Unless the two sides reach an agreement, some 4,000 employees of Clal Insurance will be going out on strike next Sunday to protest what the union calls management foot-dragging on talks over a collective labor agreement.
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A strike by white-collar workers in the financial services industry might have been something unimaginable just a decade or so ago, but Israeli labor unions have embarked on a recruiting drive in recent years and have organized workers not just in the financial services industry but in high-tech, accounting, the telecoms sector – even the Yad Vashem Holocaust Memorial Authority.
The 2011 social justice protests, the conventional wisdom says, raised the consciousness of Israelis and inspired them to fight for their rights in the workplace. Employees at Clal Insurance formed a workers committee the year afterwards.
Yet for all that, a survey by TheMarker of union membership, based on figures from the unions themselves, found that the rate of unionization in Israel has remained unchanged since 2012 at 24 percent of the workforce. Prof. Guy Mundlak of Tel Aviv University says demographics are working against the Histadrut labor federation and Israel’s other unions.
“For every worker they organize, three Histadrut members are reaching retirement age,” he said. “In addition, it’s hard to organize new workers.”
The Histadrut is by far the biggest labor organization in Israel. With its 700,000 members, it accounts for five-sixths of Israel’s unionized population. The Histadrut Leumi is a distant second with 100,000 members, followed by two newer union groups – Koach L’Ovdim with a membership of 35,000, and WAC-MAAN with 2,300 on its rolls.
All these unions have worked hard to recruit members since 2011, casting their nets outside their strongholds in old-economy industries and the public sector. Among the Histadrut’s big wins were organizing 2,500 employees at Pelephone, the cellular provider; 1,800 at accounting firm Ernst & Young Israel; 2,000 at Menorah Insurance and 5,000 at the high-tech company Amdocs.
The Histadrut Leumi’s big gains over the last five years have been organizing 2,000 employees at the satellite television provider Yes and another 2,000 at Hot Telecom. In retail, it now represents 1,200 Ikea workers and 1,900 others at Home Center.
Koach L’Ovdim counts 900 members of the investment house Psagot and 750 at Yad Vashem.
One reason for the recruiting drive of recent years was the emergence of Koach L’Ovdim in 2007 as a more democratic and open alternative to the more veteran unions. Starting from scratch, the new organization had to send activists out into the field to organize.
The competition prompted the Histadrut to compete by opening an office to help organize workers in new sectors of the economy.
The social justice protests also played a role, although experts say it was not as big a role as people assumed. Hundreds of thousands of middle class Israelis poured into the streets to rallies and thousands lived in tent encampments in city parks to protest the high cost of living and the failure of the government to deliver services and deal with growing income inequality and poverty.
The protests faded out after several weeks, but the Adva Center, a research institute, found that unionization among more educated, higher-income workers was growing.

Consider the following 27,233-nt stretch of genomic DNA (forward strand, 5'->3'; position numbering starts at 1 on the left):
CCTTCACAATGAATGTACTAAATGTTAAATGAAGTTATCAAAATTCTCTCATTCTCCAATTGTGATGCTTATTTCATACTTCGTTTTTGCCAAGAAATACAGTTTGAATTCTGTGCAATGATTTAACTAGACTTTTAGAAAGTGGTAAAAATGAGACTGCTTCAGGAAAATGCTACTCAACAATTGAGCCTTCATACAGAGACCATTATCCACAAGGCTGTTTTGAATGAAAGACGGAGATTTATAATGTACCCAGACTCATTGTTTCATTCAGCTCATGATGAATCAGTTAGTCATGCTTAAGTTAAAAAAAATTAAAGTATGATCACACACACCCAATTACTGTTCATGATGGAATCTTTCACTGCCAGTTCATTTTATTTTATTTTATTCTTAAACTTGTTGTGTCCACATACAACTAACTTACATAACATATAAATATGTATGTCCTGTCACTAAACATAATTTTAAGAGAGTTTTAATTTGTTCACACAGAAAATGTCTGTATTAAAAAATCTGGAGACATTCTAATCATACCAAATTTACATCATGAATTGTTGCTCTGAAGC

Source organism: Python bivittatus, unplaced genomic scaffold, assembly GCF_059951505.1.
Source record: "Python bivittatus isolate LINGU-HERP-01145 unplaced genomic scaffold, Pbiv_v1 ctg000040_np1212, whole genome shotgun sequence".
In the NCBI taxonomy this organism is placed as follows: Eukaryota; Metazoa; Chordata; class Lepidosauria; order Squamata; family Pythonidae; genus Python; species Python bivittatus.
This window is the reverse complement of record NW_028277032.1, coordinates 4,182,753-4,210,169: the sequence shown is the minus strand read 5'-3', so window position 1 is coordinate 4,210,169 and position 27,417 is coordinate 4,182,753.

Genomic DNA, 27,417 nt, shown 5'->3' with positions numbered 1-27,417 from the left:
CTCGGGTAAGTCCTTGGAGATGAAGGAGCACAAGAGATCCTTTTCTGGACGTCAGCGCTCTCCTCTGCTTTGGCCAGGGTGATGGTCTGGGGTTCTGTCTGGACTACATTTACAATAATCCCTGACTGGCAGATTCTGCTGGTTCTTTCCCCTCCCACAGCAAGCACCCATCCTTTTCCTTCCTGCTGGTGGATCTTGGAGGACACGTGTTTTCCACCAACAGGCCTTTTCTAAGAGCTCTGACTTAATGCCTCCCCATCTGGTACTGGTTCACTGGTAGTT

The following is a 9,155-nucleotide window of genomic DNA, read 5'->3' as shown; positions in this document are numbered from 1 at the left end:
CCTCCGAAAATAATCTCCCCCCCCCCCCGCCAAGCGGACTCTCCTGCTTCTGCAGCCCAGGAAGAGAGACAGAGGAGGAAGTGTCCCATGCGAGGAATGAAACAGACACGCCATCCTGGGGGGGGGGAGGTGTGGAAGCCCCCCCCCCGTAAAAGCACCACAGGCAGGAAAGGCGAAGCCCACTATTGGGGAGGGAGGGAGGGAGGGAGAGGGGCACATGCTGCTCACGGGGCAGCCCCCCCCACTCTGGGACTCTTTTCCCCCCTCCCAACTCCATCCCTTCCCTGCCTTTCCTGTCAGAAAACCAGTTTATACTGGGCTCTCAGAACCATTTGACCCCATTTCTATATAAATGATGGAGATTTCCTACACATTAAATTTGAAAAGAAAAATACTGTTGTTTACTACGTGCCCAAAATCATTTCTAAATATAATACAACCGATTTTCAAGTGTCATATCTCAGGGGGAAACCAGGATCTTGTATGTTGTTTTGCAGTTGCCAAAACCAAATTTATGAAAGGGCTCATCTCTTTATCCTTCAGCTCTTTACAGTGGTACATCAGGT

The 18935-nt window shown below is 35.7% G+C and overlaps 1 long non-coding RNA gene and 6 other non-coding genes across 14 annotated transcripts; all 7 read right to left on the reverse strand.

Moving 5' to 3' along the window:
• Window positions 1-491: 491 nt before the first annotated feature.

“The wave of organizing really began before the protest, mainly because of Koach L’Ovdim – which forced the Histadrut to organize workers, too, something it hadn’t done for many years,” said Prof. Lev Luis Grinberg of Ben-Gurion University.
“What the protests did in practice was to give legitimacy to the fight against neoliberalism. It provide social solidarity to exploited workers and inspired union organizing,” he said.
Unionization in Israel is relatively high, compared to other developed economies. According to a study by the Organization for Economic Cooperation and Development, in 2012 23% of working Israelis belonged to a union, compared with 17.6% in the Netherlands, 16.2% in Switzerland, 17.7% in Germany and just 7.7% in France.
Still, that is far below the 80% rate of unionization in Israel in the 1980s, when the Histadrut was at the peak of its power.
The reason for that goes back to the earlier days of the labor federation after it was formed in 1920. The Histadrut was more than a union, said Grinberg, it was more like a state within a state, providing health services, pensions and even factory employment to its members. When Israel was created in 1948, it was a partner with the government in developing the economy and formed an integral part of the ruling Labor establishment.
That left the Histadrut unprepared for the sea changes that occurred in the Israeli economy during the 1980s. The government’s economic stabilization program killed hyperinflation but left many Histadrut companies in deep financial trouble, forcing the federation to divest them.
The rise of high-tech and then the shrinking public sector also took its toll. Public services were outsourced to the private sector and more and more workers signed private contracts rather than collective labor agreements.
A big shake-up of the healthcare system in the 1990s forced the Histadrut to cede control of its Clalit health maintenance organization, while pension reforms ended its monopoly on retirement plans. Lots of members had belonged to the Histadrut for health and pension benefits and when they no longer had to get those from the union, they quit.
By 1999, unionization was down to just 41% of Israel’s workforce. But the labor federation was handicapped in its efforts to reverse the trend because of its history as a labor monopoly.